Although all landscape architecture students are required to develop an understanding of maps, only some undertake this task of learning as a joy of exploration, an opportunity to improve upon the internal conception of one’s place in the universe. Unfortunately, there are others who instead develop a loathing for maps, or are even excluded from the ranks of accomplished landscape architects, as they never escape the gauntlet of an introductory grading course. This is a sad and unnecessary occurrence, as the ability to develop a flair for visualizing the information presented through a map is a skill open to anyone with the patience and interest to learn.
This is especially true now due to advances in the visualization technology available within the university setting. The next section of the Literature Review Chapter will therefore focus upon the practical utilization of this technology, describing the situation surrounding the use of this technology for educational purposes, followed by a concrete breakdown of some of the principles used in the development of the visualizations that formed the backbone of this thesis. (For a more technical description of the development process see Appendix A.)

Utilizing Visualization Technology for Educational Purposes

Sci-fi fantasies of yesteryear have become today’s realities. William Gibson’s (1984) vision of a 3D virtual interface with computer-stored data is being realized in universities across America. Naturally, one of the primary concerns of these universities is the educational value of the technology. It is in to this realm of research that the present study falls. One of the biggest hinderances to the future development of visualization technology, and in particular the virtual reality simulation systems that are its present apex, is the popular portrayal of this technology having potentially spectacular recreational benefits, but little more to offer, and certainly nothing of ‘serious’ significance.
This thesis hopes be part of the body of research that refutes this media inspired fallacy. Towards this objective, this thesis will utilize visualization technology with the purpose of obtaining an assessment of how it facilitates student learning, as well as how it positively affects student attitudes towards learning. By having students participate in visualization exercises, opportunity was created to evaluate this technology. As the student participants were landscape architects, the content developed for these exercises was specifically chosen for its relevance to their field of study.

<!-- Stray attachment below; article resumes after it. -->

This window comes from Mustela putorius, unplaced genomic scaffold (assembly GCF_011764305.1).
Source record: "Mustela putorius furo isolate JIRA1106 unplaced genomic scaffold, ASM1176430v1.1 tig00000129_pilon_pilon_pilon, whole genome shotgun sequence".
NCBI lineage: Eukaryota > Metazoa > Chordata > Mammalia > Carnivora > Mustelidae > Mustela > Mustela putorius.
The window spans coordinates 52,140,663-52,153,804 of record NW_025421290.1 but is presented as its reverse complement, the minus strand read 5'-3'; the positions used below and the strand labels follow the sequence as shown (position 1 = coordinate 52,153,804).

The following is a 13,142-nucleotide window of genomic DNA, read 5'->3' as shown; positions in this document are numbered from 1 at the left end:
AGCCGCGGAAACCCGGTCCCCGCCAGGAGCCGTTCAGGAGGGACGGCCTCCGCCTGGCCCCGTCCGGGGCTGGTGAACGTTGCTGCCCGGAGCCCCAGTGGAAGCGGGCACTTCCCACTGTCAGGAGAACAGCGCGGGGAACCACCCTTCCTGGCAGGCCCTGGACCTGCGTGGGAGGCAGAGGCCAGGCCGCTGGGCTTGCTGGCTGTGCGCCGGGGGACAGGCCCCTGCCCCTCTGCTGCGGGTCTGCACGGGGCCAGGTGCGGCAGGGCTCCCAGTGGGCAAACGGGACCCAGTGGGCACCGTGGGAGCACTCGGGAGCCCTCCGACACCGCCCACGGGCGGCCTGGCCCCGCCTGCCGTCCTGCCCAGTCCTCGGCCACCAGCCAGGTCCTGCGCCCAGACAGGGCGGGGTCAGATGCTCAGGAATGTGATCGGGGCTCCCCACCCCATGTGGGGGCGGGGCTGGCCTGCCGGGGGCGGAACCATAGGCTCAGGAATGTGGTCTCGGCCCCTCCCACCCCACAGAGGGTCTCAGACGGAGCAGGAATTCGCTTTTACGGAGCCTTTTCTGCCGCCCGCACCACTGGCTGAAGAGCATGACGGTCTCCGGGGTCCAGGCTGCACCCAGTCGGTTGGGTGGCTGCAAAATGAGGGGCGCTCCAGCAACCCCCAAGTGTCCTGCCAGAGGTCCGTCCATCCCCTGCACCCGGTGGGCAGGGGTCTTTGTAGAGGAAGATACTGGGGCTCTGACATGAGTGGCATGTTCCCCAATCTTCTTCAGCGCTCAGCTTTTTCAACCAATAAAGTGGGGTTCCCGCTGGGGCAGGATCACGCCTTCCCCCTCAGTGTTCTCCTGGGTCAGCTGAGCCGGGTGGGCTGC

Education at the undergraduate level and beyond recognizes all students as aspiring specialist in their chosen field. Regardless of what that particular field might be, the specialist utilizes a distinct, but always evolving, set of tools to attain the deepest possible immersion into the knowledge contained within their chosen field. The tools for each unique sphere of specialization are particular to that trade, but the need to devour that field’s information is universal. In this sense, tools for visualizing information are universal tools, relevant to all fields of specialization. As an example, the particular content of a vocational learning demonstration would be quite different for a landscape architect and a linguist, each learning their respective craft, but many of the principles by which that information is most effectively presented to the subject are equally relevant to them both.
Colin Ware (2000) has built a career upon exploring what these universal principles might be. The effectiveness of the visualizations developed as treatments to be used in this thesis rely upon adherence to the principles he articulates. His central doctrine is the belief that information specifically designed to best take advantage of the natural human nervous system will be the most efficient and effective at getting its point across. Building upon his central doctrine, Ware has pursued an empirical model of how the human nervous system interacts with and digests information. From this he is able to pronounce generalizations about what types of information would best coincide with this system.
With this understanding, the visualizations developed for this thesis attempted a re-creation of the kind of information that the human nervous system encounters in nature. By placing contour maps into the aerial and perspective orientation, and further, transitioning gradually between the two, students saw the maps in a manner that coincided with past experiences of how they looked at things. Contrasted with the 2-dimensional manner in which contour maps are usually encountered, it can be understood how this method might benefit both their understanding, and foster a positive attitude toward the learning experience.